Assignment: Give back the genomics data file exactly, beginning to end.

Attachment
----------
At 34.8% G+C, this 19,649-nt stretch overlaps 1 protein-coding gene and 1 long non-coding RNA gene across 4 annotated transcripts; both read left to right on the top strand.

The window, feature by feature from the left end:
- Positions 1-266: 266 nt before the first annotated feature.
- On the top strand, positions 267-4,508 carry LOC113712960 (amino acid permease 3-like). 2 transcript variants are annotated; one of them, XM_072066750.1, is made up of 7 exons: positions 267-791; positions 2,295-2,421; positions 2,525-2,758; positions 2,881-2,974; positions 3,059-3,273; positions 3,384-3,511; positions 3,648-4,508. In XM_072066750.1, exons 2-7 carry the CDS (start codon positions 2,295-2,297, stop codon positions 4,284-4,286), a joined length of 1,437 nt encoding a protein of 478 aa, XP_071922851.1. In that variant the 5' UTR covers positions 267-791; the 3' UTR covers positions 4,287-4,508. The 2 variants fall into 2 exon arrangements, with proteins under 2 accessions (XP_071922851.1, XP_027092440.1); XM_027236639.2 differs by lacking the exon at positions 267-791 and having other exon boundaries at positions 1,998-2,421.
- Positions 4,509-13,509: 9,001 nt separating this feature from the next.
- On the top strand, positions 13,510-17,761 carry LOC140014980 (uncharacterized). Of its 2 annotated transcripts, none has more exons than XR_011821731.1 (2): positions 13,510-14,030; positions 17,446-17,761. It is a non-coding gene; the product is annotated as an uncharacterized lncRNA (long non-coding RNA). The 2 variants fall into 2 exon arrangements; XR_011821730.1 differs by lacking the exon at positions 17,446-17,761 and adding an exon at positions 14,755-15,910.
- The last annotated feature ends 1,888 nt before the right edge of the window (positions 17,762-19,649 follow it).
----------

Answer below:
At 34.8% G+C, this 19,649-nt stretch overlaps 1 protein-coding gene and 1 long non-coding RNA gene across 4 annotated transcripts; both read left to right on the top strand.

The window, feature by feature from the left end:
- Positions 1-266: 266 nt before the first annotated feature.
- On the top strand, positions 267-4,508 carry LOC113712960 (amino acid permease 3-like). 2 transcript variants are annotated; one of them, XM_072066750.1, is made up of 7 exons: positions 267-791; positions 2,295-2,421; positions 2,525-2,758; positions 2,881-2,974; positions 3,059-3,273; positions 3,384-3,511; positions 3,648-4,508. In XM_072066750.1, exons 2-7 carry the CDS (start codon positions 2,295-2,297, stop codon positions 4,284-4,286), a joined length of 1,437 nt encoding a protein of 478 aa, XP_071922851.1. In that variant the 5' UTR covers positions 267-791; the 3' UTR covers positions 4,287-4,508. The 2 variants fall into 2 exon arrangements, with proteins under 2 accessions (XP_071922851.1, XP_027092440.1); XM_027236639.2 differs by lacking the exon at positions 267-791 and having other exon boundaries at positions 1,998-2,421.
- Positions 4,509-13,509: 9,001 nt separating this feature from the next.
- On the top strand, positions 13,510-17,761 carry LOC140014980 (uncharacterized). Of its 2 annotated transcripts, none has more exons than XR_011821731.1 (2): positions 13,510-14,030; positions 17,446-17,761. It is a non-coding gene; the product is annotated as an uncharacterized lncRNA (long non-coding RNA). The 2 variants fall into 2 exon arrangements; XR_011821730.1 differs by lacking the exon at positions 17,446-17,761 and adding an exon at positions 14,755-15,910.
- The last annotated feature ends 1,888 nt before the right edge of the window (positions 17,762-19,649 follow it).